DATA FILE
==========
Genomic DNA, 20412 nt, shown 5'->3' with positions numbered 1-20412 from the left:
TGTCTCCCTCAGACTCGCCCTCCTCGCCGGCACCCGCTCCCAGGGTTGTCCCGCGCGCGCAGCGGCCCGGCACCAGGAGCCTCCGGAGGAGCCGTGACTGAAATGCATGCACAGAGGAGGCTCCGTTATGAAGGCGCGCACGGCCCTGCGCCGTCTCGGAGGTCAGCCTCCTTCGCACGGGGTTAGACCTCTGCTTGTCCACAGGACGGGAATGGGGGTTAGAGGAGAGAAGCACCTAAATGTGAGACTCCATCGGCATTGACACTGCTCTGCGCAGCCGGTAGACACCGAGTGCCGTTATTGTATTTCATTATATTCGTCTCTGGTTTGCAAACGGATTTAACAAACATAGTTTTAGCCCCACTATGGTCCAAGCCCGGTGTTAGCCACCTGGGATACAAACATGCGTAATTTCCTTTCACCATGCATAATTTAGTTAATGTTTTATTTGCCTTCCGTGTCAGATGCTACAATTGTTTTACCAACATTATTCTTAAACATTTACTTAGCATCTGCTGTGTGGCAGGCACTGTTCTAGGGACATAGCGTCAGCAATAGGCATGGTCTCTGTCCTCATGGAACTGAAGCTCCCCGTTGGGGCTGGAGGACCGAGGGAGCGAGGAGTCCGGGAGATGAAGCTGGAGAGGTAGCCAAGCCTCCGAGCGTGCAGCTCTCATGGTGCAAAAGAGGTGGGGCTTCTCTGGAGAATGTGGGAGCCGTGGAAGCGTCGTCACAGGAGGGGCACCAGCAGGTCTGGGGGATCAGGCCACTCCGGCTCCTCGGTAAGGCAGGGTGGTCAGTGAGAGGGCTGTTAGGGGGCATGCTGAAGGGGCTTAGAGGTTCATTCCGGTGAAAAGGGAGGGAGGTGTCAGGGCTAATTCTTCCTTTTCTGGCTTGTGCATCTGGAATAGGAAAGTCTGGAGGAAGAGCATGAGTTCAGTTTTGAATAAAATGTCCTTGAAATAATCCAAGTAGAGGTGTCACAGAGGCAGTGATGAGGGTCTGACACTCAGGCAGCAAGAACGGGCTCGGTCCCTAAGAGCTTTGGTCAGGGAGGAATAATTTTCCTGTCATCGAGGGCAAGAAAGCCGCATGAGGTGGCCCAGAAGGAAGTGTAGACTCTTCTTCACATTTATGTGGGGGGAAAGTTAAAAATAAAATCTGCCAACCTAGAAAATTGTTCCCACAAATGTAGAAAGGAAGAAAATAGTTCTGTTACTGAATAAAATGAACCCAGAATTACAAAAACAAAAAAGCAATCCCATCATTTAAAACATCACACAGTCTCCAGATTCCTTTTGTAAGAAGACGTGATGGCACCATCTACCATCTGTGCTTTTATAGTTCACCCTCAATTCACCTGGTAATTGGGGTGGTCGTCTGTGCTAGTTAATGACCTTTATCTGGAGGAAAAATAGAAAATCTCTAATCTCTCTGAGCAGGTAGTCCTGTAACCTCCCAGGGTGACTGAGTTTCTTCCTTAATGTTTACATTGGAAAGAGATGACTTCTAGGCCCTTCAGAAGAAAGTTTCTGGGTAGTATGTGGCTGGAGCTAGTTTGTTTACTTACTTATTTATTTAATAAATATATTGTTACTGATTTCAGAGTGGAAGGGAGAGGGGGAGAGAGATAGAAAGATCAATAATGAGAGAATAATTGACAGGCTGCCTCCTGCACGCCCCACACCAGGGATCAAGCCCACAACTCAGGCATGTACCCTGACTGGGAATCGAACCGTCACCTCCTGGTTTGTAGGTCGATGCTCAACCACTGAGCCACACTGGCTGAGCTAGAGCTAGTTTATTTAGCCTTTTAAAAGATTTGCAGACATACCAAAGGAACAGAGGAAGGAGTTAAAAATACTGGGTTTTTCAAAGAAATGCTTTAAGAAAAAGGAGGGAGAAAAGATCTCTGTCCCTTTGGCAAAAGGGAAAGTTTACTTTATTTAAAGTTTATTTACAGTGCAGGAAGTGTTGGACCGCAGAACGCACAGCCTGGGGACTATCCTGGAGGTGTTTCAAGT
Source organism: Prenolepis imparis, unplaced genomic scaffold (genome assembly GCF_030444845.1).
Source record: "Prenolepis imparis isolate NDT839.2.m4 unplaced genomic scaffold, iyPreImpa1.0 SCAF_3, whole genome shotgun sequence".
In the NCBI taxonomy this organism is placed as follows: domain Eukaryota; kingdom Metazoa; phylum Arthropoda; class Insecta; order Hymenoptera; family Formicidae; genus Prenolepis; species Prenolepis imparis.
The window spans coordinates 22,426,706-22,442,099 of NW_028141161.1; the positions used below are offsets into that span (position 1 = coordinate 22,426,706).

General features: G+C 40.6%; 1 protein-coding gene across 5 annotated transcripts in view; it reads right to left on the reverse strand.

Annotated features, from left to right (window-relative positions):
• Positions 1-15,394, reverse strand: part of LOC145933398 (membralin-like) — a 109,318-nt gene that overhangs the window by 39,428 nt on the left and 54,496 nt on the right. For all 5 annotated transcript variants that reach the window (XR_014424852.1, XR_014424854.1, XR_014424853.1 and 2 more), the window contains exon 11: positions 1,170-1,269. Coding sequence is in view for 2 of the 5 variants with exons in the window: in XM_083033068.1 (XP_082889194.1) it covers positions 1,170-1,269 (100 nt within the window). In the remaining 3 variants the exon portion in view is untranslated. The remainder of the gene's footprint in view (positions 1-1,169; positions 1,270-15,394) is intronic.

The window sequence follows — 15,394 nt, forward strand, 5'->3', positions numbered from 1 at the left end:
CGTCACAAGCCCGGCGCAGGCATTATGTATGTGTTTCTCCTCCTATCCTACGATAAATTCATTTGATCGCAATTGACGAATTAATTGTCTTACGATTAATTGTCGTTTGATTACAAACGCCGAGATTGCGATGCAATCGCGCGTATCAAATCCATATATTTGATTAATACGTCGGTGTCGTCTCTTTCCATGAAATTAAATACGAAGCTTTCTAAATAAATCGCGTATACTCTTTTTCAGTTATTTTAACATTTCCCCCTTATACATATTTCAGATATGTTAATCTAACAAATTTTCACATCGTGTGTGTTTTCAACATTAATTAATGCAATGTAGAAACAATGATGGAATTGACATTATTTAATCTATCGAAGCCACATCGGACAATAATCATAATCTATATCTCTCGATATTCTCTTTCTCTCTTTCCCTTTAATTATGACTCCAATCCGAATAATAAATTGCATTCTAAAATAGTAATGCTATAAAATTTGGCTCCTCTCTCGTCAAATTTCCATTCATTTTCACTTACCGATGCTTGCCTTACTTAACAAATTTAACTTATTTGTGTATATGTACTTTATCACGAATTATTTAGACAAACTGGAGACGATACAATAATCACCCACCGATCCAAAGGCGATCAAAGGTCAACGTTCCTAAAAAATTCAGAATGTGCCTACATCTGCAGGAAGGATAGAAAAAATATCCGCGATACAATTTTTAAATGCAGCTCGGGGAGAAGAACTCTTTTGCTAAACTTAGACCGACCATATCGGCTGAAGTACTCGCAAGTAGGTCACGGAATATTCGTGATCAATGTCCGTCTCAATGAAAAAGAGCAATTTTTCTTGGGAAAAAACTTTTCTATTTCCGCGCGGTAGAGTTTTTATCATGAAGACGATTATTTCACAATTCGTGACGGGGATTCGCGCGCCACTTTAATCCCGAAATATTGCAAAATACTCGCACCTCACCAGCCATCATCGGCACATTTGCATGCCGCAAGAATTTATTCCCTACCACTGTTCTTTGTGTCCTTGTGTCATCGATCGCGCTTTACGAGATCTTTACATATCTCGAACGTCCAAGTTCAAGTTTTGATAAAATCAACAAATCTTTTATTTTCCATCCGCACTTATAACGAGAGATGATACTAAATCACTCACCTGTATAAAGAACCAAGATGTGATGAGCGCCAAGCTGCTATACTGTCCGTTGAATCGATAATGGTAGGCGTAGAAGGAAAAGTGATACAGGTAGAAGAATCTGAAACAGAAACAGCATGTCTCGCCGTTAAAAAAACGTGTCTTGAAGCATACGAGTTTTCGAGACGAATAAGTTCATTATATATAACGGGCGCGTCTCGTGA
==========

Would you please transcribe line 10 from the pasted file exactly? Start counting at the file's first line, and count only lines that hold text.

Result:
The window sequence follows — 15,394 nt, forward strand, 5'->3', positions numbered from 1 at the left end: